A Methodical History of Language Teaching, Brown


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A Methodical History of Language Teaching, Brown

  1. 1. A "Methodical"  History of a Language Teaching   Cristiane Ribeiro Guilherme Lourenço Lígia Ferreira
  2. 2. “ The first step toward developing a principled approach to language teaching will be to turn back the clock about a century to learn from the historical cycles and trends that have brought us to the present day.” “ This chapter focus on methods as the identifying characteristics of a century of “modern” language-teaching efforts.” “ You will encounter references to concepts, constructs, issues and models that are normally covered in a course in second language acquisition (SLA).”
  3. 3. Edward Anthony (1963) Approach “ A set of assumptions dealing with the nature of language, learning, and teaching” Method “… was described as an overall plan for systematic presentation of language based upon a selected approach.” Techniques “… were the specific activities manifested in the classroom that were consistent with a method and therefore were in harmony with an approach as well”
  4. 4. Jack Richards and Theodore Rodgers (1982) Method was an umbrella term for the specification and interrelation of theory and practice.” Approach “ Defines assumptions, beliefs, and theories about the nature of language and language learning” Design “ Specify the relationship of those theories to classroom materials and activities.” Procedure “ Techniques and practices that are derived from one’s approach and design.”
  5. 5. Changing Winds and Shifting Sands <ul><li>“ Albert Marckwardt (1972) saw these “changing winds and shifting sands” as cyclical pattern in which a new method emerged about every quarter of a century. Each new method broke from the old but took with it some of the positive aspects of the previous practices .” </li></ul>
  6. 6. The Grammar Translation Method <ul><li>“ 1. Classes are taught in the mother tongue, with little active use of the target language. </li></ul><ul><li>2. Much vocabulary is taught in the form of lists of isolated words. </li></ul><ul><li>3. Long, elaborate explanations of the intricacies of grammar are given. </li></ul><ul><li>4. Grammar provides the rules for putting words together, and instruction often focuses on the form and inflection of words. </li></ul>
  7. 7. <ul><li>5. Reading of difficult classical texts in begun early. </li></ul><ul><li>6. Little attention is paid to the content of texts, which are treated as exercises in grammatical analysis. </li></ul><ul><li>7. Often the drills are exercises in translating disconnected sentences from the target language into the mother tongue. </li></ul><ul><li>8. Little or no attention is given to pronunciation.” </li></ul>
  8. 8. Disadvantages <ul><li>“ It does not virtually enhance a student’s communicative ability in the language.” </li></ul><ul><li>“… one can understand why Grammar Translation remains so popular. It requires few specialized skills on the part of teachers. Tests of grammar rules and of translations are easy to construct and can be objectively scored.” </li></ul>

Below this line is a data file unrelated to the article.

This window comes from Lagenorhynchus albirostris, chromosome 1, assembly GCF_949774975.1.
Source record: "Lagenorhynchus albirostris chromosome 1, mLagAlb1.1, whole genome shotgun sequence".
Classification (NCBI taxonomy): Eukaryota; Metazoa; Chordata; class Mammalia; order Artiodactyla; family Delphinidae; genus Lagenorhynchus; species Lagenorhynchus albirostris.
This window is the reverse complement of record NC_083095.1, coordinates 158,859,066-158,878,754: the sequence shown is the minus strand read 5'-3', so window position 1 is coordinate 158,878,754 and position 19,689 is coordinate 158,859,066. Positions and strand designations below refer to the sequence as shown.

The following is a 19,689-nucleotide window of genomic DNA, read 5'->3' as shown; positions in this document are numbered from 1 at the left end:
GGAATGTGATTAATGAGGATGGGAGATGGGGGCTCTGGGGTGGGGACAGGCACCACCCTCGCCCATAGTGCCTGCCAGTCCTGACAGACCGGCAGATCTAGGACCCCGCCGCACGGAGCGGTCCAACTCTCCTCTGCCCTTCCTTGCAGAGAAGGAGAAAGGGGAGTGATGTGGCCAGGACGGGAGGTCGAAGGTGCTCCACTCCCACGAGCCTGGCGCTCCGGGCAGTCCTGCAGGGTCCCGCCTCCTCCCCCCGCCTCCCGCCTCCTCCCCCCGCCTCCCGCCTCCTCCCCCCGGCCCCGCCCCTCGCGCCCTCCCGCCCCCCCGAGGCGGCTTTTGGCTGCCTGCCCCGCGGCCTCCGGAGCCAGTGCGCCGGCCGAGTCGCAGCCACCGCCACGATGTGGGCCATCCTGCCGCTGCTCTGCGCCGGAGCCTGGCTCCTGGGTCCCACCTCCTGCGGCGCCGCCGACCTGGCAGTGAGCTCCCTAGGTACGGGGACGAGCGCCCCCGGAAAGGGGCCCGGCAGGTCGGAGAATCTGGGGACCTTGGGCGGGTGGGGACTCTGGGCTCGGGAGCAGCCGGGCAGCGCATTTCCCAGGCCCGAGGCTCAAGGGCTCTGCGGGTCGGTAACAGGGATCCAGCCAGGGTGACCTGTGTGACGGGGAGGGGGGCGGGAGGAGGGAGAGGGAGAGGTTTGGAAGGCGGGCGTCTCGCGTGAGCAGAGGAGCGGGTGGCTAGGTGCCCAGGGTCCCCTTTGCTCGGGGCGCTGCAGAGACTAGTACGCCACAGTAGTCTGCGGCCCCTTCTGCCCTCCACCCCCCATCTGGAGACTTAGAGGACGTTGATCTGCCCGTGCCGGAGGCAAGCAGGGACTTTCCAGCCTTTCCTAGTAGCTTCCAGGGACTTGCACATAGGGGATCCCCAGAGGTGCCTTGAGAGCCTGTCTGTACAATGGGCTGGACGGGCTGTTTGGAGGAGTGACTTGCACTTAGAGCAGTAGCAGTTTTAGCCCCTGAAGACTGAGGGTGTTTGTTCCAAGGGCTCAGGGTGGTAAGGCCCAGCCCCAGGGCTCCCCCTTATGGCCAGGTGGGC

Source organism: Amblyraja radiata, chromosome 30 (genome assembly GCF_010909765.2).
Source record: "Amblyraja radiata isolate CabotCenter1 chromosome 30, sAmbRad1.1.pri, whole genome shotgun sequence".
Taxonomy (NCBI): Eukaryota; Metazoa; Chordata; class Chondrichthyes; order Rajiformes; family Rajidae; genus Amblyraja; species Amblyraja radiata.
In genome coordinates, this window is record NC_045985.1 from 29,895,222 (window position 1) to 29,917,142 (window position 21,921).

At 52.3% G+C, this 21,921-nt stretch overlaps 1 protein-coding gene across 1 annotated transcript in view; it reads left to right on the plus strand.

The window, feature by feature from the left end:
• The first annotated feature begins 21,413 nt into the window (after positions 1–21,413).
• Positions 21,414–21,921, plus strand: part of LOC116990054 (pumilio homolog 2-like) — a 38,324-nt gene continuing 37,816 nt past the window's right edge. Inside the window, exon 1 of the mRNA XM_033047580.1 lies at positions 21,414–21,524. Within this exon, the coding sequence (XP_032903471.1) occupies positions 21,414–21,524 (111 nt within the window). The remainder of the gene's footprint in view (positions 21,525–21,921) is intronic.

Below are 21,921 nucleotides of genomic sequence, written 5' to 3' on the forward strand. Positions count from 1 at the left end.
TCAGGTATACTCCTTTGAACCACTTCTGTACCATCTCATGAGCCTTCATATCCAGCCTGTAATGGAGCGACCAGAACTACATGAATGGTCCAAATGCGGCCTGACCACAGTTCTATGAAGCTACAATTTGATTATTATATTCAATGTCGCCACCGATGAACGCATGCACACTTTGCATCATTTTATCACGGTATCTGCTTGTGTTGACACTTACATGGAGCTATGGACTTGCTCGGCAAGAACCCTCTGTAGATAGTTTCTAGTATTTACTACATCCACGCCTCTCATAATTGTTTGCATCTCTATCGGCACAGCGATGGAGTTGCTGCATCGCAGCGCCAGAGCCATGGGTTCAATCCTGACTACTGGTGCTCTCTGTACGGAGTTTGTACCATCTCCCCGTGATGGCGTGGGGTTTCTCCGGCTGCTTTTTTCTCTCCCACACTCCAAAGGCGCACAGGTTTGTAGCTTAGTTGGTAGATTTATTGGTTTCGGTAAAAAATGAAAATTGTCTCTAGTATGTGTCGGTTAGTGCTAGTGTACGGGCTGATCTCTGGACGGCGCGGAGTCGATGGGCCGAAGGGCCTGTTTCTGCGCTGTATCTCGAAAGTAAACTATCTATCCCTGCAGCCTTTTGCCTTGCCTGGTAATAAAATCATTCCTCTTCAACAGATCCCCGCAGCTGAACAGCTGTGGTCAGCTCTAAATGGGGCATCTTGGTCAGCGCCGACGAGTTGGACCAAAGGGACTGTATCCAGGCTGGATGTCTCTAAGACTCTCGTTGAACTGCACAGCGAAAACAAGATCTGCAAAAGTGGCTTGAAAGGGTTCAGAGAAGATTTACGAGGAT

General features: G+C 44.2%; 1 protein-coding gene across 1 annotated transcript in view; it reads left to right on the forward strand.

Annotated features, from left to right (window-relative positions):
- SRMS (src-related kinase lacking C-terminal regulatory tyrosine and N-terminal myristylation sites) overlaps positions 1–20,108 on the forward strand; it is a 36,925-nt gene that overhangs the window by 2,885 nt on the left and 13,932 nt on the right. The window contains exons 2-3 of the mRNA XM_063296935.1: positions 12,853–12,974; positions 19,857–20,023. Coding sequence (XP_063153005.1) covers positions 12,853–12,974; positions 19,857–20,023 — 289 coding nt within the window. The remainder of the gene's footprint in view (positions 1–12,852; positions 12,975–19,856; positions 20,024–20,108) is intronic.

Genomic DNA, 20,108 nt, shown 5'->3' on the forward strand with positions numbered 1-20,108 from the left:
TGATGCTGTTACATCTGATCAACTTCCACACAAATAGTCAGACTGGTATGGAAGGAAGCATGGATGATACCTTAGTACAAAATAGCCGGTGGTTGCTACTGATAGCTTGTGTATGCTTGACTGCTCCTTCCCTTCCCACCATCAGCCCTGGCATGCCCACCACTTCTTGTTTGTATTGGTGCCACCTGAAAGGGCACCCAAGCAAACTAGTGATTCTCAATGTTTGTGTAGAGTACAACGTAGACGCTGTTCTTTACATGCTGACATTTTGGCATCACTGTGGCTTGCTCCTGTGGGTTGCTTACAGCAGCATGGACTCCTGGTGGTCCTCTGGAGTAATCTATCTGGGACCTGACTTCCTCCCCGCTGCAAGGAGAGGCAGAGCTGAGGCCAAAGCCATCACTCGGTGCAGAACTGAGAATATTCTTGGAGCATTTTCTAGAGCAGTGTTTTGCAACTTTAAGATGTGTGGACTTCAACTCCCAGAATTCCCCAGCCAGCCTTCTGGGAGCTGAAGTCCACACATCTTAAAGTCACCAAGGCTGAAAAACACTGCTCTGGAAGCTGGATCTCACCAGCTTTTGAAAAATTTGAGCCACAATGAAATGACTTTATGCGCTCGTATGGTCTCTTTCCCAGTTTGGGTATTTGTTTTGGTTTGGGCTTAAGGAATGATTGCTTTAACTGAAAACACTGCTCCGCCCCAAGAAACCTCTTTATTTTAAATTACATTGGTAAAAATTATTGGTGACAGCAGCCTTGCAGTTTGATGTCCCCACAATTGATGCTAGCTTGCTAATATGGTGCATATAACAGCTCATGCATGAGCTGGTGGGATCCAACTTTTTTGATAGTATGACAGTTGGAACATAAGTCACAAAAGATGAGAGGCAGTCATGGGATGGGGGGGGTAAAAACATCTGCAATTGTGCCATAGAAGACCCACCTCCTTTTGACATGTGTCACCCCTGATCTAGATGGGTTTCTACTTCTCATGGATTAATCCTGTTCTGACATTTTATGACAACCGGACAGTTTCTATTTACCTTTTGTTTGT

9. 9. Designer of Methods of The Spirited 1970s
  10. 10. Community Language Learnig - CLL <ul><li>Charles Curran (1972) created a classic example of an affectively based method, what he called the Counseling-Learning; </li></ul><ul><li>“ The social dynamics of such a group were of primary importance”; </li></ul>
  11. 11. <ul><li>Methodology: “the group of clients (students), having first established in their native language an interpersonal relationship and trust, were seated in a circle with the counselor (teacher) on the outside of the circle. </li></ul><ul><li>As they talked the counselor translated the dialogue in the second language (English). The learner repeated that English sentence as accurately as possible. </li></ul>
  12. 12. Advantages and Disadvantages <ul><li>Affective advantages; </li></ul><ul><li>“ The counselor allowes the learner to determine the type of conversation and to analyze the foreign language inductively” </li></ul><ul><li>The counselor teacher could become non directive; </li></ul><ul><li>Translation is a complex process, is often “easier said than done” </li></ul>
  13. 13. Suggestopedia <ul><li>Georgi Lozaniv (1979) – bulgarian psychologist; </li></ul><ul><li>He believed that “the human brain could process great quantities of material if given the right conditions for learning – which are a state of relaxation and giving over of control to the teacher” </li></ul>
  14. 14. Disadvantages <ul><li>The “right conditions” may not be avaible wherever this method was taught, like the using of music and confortable chairs; </li></ul><ul><li>It replaces the understanding process in language learning by memorization techniques; </li></ul>